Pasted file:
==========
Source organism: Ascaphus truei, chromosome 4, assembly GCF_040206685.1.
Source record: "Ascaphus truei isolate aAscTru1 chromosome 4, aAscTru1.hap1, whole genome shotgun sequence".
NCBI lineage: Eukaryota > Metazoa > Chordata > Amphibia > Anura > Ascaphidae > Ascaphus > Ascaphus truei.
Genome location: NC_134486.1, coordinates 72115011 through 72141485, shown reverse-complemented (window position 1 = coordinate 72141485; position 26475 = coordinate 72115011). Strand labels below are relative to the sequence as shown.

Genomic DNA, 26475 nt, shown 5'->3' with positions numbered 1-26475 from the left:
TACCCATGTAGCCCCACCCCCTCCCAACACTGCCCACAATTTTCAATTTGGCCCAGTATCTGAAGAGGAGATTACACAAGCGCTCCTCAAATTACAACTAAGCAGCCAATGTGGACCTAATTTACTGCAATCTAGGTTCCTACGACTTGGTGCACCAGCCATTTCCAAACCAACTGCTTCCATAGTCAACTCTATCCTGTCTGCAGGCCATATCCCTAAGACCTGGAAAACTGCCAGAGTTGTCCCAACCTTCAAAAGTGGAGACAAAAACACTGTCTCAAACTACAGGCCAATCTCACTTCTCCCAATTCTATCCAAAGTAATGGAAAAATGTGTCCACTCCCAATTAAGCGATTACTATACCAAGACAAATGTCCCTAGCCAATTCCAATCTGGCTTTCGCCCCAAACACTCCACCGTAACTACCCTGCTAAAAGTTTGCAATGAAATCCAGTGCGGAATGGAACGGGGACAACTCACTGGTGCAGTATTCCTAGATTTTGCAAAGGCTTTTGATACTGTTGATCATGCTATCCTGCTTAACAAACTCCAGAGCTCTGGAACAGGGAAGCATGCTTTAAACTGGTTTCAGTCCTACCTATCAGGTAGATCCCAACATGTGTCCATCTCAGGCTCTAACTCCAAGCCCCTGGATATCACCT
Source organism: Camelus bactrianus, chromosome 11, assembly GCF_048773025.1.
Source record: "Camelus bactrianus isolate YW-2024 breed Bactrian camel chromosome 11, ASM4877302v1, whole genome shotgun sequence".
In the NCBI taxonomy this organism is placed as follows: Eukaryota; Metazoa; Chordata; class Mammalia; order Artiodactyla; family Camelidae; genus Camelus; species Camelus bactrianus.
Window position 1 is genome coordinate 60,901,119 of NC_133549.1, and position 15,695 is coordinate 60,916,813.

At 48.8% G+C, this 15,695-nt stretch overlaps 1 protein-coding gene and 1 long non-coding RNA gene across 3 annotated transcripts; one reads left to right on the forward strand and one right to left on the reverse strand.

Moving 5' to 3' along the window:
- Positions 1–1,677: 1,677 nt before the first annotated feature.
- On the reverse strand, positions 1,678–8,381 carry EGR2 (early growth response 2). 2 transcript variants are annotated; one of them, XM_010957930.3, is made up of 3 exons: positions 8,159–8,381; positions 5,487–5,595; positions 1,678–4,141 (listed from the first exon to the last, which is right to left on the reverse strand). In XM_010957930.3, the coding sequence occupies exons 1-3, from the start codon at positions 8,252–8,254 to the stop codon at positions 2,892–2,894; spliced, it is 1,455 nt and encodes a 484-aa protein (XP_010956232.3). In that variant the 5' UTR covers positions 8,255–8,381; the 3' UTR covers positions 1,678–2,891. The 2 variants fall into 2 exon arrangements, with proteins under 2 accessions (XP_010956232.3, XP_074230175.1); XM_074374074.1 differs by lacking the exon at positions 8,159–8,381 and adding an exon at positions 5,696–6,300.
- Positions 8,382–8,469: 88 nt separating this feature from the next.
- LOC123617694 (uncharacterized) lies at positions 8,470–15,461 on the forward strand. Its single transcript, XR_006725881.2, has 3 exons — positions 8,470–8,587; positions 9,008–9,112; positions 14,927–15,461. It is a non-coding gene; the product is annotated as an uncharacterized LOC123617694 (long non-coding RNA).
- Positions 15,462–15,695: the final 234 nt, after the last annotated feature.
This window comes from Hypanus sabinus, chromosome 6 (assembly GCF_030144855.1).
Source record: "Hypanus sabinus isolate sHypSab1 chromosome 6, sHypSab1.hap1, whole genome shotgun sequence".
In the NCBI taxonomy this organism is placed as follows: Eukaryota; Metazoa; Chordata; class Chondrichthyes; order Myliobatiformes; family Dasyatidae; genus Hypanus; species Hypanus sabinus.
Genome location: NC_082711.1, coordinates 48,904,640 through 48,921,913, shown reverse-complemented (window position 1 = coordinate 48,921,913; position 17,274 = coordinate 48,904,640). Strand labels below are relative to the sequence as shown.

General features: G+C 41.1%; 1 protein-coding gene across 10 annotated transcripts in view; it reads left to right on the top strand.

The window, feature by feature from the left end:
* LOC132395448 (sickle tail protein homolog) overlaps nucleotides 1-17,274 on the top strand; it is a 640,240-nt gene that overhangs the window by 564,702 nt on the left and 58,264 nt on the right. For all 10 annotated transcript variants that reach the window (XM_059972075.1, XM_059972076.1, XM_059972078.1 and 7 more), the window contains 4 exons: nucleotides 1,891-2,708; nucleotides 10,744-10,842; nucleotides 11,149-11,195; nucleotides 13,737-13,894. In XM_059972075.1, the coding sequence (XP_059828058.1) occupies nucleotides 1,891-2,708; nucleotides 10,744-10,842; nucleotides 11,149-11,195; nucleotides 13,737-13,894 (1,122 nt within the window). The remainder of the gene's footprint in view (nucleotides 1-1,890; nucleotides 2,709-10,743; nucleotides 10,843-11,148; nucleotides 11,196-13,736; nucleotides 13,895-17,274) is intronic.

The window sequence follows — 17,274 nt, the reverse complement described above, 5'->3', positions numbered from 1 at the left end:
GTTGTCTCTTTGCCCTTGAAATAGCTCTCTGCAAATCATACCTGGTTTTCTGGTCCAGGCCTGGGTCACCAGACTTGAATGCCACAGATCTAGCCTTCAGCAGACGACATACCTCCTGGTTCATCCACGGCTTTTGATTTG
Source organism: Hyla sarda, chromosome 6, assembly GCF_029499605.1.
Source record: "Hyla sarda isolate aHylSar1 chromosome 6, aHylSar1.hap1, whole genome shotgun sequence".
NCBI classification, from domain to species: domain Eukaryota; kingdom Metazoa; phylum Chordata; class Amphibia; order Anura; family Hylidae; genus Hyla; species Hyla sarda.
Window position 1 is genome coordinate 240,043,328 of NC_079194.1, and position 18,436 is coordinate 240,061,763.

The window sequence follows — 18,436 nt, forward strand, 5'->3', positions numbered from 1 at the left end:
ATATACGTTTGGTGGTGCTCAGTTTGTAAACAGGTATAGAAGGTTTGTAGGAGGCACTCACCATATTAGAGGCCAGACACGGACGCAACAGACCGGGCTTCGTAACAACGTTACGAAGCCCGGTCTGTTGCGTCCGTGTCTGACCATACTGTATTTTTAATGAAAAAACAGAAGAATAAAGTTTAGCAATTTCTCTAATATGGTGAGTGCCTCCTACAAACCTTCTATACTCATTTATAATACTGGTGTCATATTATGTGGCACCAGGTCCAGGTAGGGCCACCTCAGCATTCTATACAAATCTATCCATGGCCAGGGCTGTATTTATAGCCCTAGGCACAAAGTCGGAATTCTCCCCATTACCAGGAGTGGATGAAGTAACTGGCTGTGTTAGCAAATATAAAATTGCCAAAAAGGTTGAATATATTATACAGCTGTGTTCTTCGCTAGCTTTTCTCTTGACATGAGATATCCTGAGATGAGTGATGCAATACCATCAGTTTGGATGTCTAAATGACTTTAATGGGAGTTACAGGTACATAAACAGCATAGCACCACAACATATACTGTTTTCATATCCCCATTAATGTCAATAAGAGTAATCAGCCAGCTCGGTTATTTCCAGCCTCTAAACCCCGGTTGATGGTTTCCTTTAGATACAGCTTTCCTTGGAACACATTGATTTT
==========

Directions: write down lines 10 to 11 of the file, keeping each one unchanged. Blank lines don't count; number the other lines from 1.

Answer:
Window position 1 is genome coordinate 60,901,119 of NC_133549.1, and position 15,695 is coordinate 60,916,813.

At 48.8% G+C, this 15,695-nt stretch overlaps 1 protein-coding gene and 1 long non-coding RNA gene across 3 annotated transcripts; one reads left to right on the forward strand and one right to left on the reverse strand.